Mr. Greg Knight: The point made by the hon. Member for Ellesmere Port and Neston (Mr. Miller) would perhaps be valid if every speed limit in the UK
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were truly appropriate. Is there not an overwhelming case for carrying out a nationwide speed audit to ensure that every speed limit is appropriate?

Mr. Chope: My right hon. Friend is absolutely right. Indeed, that is why he and I have both jointly announced such a policy, and I am grateful to him for reminding a wider audience of it. It is not dissimilar to a policy adopted in New Zealand and Australia, where each stretch of road is examined to assess the most appropriate speed limit, bearing in mind the fact that the limit must be the maximum speed at which drivers can travel in ideal conditions.

The 2003 vehicle speeds statistics for Great Britain, which were published last year, showed that 57 per cent. of drivers broke the 30 mph speed limits and 50 per cent. broke the limits on motorways. Faced with that sort of evidence, surely a more humble and less arrogant Government would acknowledge that something could be wrong with the speed limits, given that more than half of drivers admit to breaking them.

What has happened under the present Government is that the speed limits have fallen into disrepute, so that people increasingly think that the only time they need to comply with a speed limit is where it is reinforced by a speed camera. That in turn results in more inappropriate speeding on our roads. Conservative Members believe that that is a major subject to be dealt with.

Mr. David Wilshire (Spelthorne) (Con): Before my hon. Friend leaves the subject of speed cameras, may I bring him back to the original purpose of the new clause—to release money, irrespective of what we think about the cameras, for road safety? Does he agree that another way of releasing money pertains to the ridiculous bureaucracies that surround safety partnerships? Could we not free up funds by tackling that problem? The police could be allowed to get on with it and the money would not be wasted on pen-pushing, paper-moving bureaucracies called safety camera partnerships.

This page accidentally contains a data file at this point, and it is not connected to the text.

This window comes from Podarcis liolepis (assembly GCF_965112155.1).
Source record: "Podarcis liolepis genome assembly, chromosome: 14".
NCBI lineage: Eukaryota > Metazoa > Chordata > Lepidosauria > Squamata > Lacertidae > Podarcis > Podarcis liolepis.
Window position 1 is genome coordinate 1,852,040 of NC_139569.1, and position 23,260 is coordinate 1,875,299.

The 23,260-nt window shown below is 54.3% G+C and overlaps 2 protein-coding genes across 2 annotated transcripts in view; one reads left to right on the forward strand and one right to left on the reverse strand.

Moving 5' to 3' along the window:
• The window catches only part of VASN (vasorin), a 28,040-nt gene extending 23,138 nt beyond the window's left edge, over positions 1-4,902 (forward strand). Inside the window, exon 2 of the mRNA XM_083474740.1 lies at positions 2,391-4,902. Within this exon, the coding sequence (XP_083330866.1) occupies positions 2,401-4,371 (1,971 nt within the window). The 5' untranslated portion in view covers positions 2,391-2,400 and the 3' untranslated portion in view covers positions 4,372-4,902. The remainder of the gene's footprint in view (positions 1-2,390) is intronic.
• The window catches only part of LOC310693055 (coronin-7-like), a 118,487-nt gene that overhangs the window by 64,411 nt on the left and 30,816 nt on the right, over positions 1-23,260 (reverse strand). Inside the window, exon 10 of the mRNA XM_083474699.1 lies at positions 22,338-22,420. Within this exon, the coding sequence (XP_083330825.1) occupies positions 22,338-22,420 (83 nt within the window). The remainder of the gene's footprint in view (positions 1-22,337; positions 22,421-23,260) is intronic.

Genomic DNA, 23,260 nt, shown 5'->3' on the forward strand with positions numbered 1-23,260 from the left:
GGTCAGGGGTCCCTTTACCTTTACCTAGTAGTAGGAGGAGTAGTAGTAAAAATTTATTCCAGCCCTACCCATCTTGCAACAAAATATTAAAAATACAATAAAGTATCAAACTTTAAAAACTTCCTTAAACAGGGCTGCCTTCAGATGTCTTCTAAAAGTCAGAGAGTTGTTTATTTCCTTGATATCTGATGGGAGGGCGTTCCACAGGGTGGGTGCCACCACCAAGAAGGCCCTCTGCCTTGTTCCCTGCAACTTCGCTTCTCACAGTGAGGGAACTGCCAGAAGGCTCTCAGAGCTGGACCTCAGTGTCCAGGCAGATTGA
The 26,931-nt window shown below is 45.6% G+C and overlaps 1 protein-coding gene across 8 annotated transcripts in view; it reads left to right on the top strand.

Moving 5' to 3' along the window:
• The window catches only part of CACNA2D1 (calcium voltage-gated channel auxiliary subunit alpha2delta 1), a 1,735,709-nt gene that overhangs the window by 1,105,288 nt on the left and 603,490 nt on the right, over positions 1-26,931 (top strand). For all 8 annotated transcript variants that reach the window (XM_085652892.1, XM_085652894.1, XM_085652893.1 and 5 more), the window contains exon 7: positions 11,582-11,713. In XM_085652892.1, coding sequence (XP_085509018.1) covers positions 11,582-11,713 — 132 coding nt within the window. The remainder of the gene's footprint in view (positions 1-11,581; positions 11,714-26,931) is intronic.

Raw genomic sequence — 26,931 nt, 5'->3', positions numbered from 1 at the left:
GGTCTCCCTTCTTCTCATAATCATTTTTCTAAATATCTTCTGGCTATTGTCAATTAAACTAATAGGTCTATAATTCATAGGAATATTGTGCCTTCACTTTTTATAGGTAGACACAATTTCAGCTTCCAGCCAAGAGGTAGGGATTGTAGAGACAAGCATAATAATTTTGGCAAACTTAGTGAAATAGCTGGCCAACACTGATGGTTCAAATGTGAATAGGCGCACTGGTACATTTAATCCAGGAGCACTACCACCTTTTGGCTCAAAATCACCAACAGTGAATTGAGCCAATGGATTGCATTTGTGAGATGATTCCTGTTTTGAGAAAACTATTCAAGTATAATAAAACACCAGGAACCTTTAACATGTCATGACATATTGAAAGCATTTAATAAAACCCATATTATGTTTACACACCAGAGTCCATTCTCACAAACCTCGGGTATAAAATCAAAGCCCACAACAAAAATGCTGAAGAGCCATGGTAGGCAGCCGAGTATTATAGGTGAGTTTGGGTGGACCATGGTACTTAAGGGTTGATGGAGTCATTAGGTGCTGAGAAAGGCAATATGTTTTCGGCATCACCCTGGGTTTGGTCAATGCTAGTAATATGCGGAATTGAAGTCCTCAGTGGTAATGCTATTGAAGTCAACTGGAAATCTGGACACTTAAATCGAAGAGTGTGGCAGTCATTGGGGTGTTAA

Mr. Chope: My hon. Friend is right. Towards the end of parliamentary questions about one of the Government's key election campaigns, we heard the revelation that the amount spent by the present Government on advertising and self-promotion has increased fivefold during their period in office. Under speed camera safety partnerships people can reinvest the money for propaganda but they are not allowed to spend it on road safety education. I agree with my hon. Friend that it would be much better if the money were invested in information and education rather than propaganda.

1 pm

Mr. Patrick McLoughlin (West Derbyshire) (Con): One of the downsides of speed cameras can be that motorists take back roads to avoid them. Does my hon. Friend agree that there has been a disturbing rise in the number of fatalities on B and C roads, where cameras tend not to be sited, as they are on main roads? That is certainly a problem and a concern in my constituency.
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Speed cameras have been installed on the A6, so other roads are more heavily used and accidents on them have increased.

Mr. Chope: My hon. Friend makes an excellent point. That is another example of the law of unintended consequences. I do not think that when the Government put all the emphasis on speed cameras, they intended there to be more fatalities on B and C roads, but that has been the result. They thought that cameras would improve road safety, but that is not what has happened. My hon. Friend referred to what was happening in his constituency. One of the reasons why speeders on B and C roads feel that they can get away with it is that the number of police engaged on speed enforcement has been cut back so severely by the Government, as I pointed out earlier.

Mr. Kidney: I am surprised that the hon. Gentleman mentioned speed awareness and driver improvement courses as possible beneficiaries of his new clause. Currently, when people successfully attend those courses they avoid a fine in court or penalty points on their licence, so it seems fair that they should pay the cost of the course, which makes the courses self-financing. Is he proposing to undermine that?